Answering whether your “website meets the needs of the searcher” isn’t always easy. This will depend on many factors, the keyword, the context, the person searching and the device they’re searching on.  Irrespective of this, Google are becoming far better at measuring the indicators of success or failure for this.

Google will want to rank the successful sites better – no question.

Understanding the Needs

Ranking factors aside, we should consider the experience our websites provide and to what extent they meet the need of the user. How do you answer this?

  1. What is the user looking to do with the page?
  2. What does the user need from the page for this?
  3. Does the page provide this for a mobile context?
  4. How can you be sure?


If you’re confident your page has what it takes to meet the need and that is verifiable within the data – we all win.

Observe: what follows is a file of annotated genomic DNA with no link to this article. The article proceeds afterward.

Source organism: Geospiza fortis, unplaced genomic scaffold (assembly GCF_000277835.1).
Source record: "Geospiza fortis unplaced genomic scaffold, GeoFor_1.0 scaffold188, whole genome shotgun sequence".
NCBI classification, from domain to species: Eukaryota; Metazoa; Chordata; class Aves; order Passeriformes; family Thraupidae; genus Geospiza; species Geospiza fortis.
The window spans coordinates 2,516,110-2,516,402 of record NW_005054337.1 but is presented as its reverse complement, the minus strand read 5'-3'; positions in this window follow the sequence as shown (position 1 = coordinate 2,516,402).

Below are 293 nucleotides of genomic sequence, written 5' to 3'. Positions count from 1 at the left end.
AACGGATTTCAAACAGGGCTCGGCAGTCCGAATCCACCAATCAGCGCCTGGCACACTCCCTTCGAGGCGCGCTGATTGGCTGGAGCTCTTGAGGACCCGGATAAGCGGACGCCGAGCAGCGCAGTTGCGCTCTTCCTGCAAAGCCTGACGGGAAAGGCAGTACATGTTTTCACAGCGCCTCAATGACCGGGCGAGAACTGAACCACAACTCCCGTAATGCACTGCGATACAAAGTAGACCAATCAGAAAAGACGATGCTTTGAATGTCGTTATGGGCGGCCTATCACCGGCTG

Google noted that these guidelines inform experiments, rather individual site rankings. Those who want a more concrete set of ranking factors may have to keep looking. Consider this though, making a website with this approach means that at worst you have an awesome website – that’s worth something, right?

Crucial Differences

What is the difference between a page which has “SEO content” and a page which really adds value? This being a subjective question is going to be hard for us to judge. Google’s MO with questions like this is to let the users decide, and with “needs met” this will unlikely be any different.

Enough content to be “Panda safe”, the right keywords in the page title, URL and H1 doesn’t always provide value to the user – in fact there are numerous occasions where it proves to be the opposite.

It’s Not All About Websites

It is not just websites that can meet needs. Another new factor in these guidelines is the stronger focus on local and apps. Deep links into apps can be “fully meets”. Results found in the “snack pack” (local results) can also be “fully meets”. The featured snippets being pulled into results are also being graded in accordance with this.

snack pack

The increased support for app indexing and the constant evolution of local are all user driven, so there are more opportunities for you to become the best result. Whilst third party testing guidelines doesn’t mean it’s a ranking factor yet, Google can measure the types of interaction which take place.

If it’s measurable, it could easily become a ranking factor, best prepare!